After The Demo, Make Sure You Do This One Thing
You’ve just finished a long demo with a prospect and you feel it went great. The audience was participating the whole time, they agreed to another follow-up demo in the future, and told you they loved your new data entry tool. Time to celebrate right? Not so fast. Anyone who’s seen movies like Vantage Point, Run Lola Run, 11:14, or others like them, knows that different people can experience or interpret the same thing from vastly different perspectives. A common issue with inexperienced demo professionals is their tendency to lose sight of the forest for the trees. They’re so concerned about making sure all the agenda items and demo requirements are addressed, that they sometimes fail to see that there are other, sometimes more important, signals from the audience.
Consider the sales rep who accompanied you on your meeting. He saw audience interaction throughout the meeting, but it was only from the end users, not the decision makers or key influencers in the room. That follow-up demo they agreed to was actually just for one particular end user who wanted to see how a very specific scenario would work for her in your software, with no one else scheduled to attend. And your new data entry tool – IT loved that it would easily integrate with their existing database, but the end users didn’t seem thrilled about it, and your sales rep knows for a fact that at least three of your competitors’ solutions can also integrate with the prospect’s database.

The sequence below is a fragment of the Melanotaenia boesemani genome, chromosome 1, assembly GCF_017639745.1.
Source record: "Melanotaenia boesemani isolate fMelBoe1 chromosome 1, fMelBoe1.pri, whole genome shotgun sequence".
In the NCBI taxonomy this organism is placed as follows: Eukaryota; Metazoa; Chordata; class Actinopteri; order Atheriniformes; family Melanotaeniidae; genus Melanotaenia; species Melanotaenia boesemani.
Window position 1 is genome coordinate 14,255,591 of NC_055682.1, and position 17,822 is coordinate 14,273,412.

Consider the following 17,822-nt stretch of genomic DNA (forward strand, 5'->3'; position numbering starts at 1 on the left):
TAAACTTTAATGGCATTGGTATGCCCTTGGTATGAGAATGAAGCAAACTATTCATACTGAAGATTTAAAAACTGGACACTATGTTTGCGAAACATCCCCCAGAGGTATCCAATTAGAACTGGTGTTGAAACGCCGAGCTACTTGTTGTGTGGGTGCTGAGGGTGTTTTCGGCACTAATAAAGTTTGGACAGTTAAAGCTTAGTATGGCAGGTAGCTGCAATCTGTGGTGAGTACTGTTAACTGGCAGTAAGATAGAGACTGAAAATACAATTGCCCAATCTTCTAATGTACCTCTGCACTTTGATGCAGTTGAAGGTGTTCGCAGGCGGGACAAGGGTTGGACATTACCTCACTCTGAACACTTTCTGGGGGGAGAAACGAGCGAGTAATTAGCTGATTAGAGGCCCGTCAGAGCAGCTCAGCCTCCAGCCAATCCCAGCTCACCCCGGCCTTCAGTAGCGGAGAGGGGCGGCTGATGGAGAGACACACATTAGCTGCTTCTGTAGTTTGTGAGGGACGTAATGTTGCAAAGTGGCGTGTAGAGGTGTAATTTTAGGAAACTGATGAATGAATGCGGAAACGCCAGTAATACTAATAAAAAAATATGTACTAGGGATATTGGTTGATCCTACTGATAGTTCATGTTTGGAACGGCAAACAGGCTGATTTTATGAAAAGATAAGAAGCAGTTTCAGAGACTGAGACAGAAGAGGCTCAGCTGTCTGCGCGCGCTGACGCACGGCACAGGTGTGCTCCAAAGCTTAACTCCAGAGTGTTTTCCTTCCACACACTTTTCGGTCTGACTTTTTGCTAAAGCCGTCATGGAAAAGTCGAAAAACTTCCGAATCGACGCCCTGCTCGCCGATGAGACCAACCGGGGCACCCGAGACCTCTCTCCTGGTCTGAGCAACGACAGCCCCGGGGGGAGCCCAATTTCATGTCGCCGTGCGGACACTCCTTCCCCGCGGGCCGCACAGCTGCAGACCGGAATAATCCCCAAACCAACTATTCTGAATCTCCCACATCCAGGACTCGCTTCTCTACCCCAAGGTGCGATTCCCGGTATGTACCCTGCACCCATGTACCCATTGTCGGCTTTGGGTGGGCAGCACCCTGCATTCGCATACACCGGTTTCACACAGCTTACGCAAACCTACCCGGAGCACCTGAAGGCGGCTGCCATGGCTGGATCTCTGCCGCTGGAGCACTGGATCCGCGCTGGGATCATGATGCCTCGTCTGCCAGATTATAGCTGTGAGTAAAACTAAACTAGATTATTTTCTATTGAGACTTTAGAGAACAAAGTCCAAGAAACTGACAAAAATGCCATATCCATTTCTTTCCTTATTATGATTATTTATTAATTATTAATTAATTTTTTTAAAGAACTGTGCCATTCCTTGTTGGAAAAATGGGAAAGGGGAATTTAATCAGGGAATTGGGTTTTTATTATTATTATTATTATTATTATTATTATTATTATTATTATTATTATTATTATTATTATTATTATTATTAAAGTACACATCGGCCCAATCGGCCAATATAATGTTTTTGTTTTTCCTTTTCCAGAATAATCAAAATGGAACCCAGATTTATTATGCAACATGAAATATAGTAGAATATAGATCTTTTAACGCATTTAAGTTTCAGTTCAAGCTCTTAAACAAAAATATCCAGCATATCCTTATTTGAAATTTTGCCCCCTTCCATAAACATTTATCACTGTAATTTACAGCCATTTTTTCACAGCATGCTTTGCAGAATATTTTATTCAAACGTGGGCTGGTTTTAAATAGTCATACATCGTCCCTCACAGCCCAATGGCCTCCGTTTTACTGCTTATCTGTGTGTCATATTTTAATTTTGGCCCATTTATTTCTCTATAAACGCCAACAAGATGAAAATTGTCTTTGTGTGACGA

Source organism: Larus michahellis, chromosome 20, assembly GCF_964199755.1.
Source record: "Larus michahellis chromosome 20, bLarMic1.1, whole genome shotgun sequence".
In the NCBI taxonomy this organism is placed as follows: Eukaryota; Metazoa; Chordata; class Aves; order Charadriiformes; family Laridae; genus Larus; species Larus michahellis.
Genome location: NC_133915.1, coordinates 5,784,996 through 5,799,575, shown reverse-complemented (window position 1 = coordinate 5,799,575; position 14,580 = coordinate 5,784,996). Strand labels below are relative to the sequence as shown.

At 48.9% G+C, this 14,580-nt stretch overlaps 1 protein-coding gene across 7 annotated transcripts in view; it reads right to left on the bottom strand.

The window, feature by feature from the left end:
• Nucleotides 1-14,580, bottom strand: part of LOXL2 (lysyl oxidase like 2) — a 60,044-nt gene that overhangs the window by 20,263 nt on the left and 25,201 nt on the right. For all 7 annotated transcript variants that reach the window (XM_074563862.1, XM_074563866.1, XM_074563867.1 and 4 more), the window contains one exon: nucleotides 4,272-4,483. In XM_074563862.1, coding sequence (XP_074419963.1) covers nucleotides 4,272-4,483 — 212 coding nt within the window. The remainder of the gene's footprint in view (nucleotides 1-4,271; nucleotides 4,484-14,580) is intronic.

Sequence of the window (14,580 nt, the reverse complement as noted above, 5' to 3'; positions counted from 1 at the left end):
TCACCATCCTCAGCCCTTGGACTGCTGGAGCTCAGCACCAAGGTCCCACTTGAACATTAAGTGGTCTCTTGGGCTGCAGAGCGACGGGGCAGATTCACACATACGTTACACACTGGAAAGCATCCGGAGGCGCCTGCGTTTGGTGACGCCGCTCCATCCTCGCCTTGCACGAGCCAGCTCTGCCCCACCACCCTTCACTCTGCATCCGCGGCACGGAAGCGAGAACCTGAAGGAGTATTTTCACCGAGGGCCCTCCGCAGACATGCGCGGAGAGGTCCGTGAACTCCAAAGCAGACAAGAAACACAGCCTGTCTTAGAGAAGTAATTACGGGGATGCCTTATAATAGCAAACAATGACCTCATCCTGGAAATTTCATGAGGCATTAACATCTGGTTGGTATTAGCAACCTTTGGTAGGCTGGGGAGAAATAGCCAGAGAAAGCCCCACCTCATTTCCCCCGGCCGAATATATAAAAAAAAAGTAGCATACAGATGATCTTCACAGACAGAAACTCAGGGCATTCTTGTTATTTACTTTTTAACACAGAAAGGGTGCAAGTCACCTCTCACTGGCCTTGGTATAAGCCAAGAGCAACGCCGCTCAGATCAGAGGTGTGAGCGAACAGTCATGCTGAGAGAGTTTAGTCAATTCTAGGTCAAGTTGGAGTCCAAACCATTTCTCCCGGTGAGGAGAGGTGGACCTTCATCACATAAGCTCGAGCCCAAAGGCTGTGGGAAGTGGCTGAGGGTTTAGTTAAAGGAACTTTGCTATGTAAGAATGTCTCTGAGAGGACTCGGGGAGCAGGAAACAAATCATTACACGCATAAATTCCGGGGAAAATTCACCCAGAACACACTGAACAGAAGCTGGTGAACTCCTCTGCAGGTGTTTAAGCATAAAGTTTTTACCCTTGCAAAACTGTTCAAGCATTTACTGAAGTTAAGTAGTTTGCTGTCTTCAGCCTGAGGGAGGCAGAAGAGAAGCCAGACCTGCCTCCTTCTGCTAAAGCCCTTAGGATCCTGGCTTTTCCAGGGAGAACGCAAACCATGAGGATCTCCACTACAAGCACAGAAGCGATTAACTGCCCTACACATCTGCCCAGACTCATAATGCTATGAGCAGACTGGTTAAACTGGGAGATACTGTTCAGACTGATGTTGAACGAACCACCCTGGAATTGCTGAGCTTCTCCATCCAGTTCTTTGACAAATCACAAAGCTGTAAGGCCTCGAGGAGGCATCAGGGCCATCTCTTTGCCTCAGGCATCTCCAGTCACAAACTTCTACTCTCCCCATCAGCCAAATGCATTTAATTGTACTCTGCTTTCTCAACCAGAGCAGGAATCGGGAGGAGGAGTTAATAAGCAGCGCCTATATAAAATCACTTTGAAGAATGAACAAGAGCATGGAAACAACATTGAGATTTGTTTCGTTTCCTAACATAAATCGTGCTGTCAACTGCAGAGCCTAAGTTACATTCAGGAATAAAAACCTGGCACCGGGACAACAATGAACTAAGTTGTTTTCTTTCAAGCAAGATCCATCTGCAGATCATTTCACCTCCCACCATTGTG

You and your rep were in the same meeting, but your rep was taking the time to read the room while you were delivering your demo. By doing so, he was able to pick up on clues you missed, getting an entirely different take on how the meeting went.
In most cases, having more eyes and ears in the room will help you more successfully manage the meeting, but you need to capture those perspectives for them to be useful.
Regardless of whether you’re delivering an on-premise (in-person) demo or a remote online meeting, always schedule time to do a team debrief as soon as possible afterwards. For on-premise meetings, don’t book a flight out of town that requires you to leave right from the demo – give yourself the extra time to sit down and compare notes with your team. A team debrief can accomplish several important goals:
Having an immediate team debrief seems intuitive, but too many sales teams defer it to a time long after the demo, forgetting important details in the process. Instead, consider the debrief just as important as the discovery call, and you’ll always be sure to schedule time for it.
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